23 May 2013
The Schelling segregation model has been extensively studied, by researchers in fields as diverse as economics, physics and computer science. While the explicit concern when the model was first introduced back in 1969, was to model the kind for racial segregation observed in large American cities, the model is sufficiently abstract to apply to almost situation in which agents or nodes arrange themselves geographically according to a preference not to be of a minority type within their own neighbourhhood. Kirman and Vinkovik have established, for example, that Schelling's model is a finite difference version of a differential equation describing interparticle forces (and applied in the modelling of cluster formation). Despite the large literature relating to the model, however, it has largely resisted rigorous analysis -- it has not been possible to prove the segregation behaviour easily observed when running simulations. For the first time we have now been able to rigorously analyse the model, and have also established some rather surprising threshold behaviour. This talk will require no specialist background knowledge.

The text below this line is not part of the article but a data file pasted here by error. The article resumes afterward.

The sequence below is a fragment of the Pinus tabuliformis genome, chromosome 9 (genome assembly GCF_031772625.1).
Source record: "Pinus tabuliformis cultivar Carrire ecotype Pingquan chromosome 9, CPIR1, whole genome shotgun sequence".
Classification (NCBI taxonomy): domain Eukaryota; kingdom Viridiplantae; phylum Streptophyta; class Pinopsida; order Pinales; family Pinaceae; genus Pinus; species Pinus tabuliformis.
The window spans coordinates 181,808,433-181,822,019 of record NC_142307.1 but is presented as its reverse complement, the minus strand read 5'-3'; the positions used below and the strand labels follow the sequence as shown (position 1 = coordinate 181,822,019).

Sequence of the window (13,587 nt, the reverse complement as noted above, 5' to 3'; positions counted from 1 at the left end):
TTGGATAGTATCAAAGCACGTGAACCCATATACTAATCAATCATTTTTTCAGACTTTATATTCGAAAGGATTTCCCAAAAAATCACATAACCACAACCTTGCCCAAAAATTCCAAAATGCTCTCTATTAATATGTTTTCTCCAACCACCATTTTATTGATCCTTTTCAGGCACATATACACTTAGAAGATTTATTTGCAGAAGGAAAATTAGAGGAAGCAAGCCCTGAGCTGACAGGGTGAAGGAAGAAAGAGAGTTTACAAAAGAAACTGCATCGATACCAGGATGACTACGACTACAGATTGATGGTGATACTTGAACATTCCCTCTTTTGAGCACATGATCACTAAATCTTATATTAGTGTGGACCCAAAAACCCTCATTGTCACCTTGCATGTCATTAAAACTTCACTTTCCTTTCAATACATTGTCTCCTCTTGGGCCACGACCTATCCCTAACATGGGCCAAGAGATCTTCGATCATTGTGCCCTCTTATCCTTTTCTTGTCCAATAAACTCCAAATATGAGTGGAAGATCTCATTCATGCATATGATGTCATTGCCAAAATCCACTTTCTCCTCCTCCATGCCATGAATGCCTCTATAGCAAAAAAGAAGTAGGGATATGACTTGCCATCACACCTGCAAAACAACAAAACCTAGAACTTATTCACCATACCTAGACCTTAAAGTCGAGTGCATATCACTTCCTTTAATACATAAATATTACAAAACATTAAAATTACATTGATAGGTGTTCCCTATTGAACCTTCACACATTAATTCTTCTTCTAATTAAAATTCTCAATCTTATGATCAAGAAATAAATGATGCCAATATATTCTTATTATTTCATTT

- Logic Seminar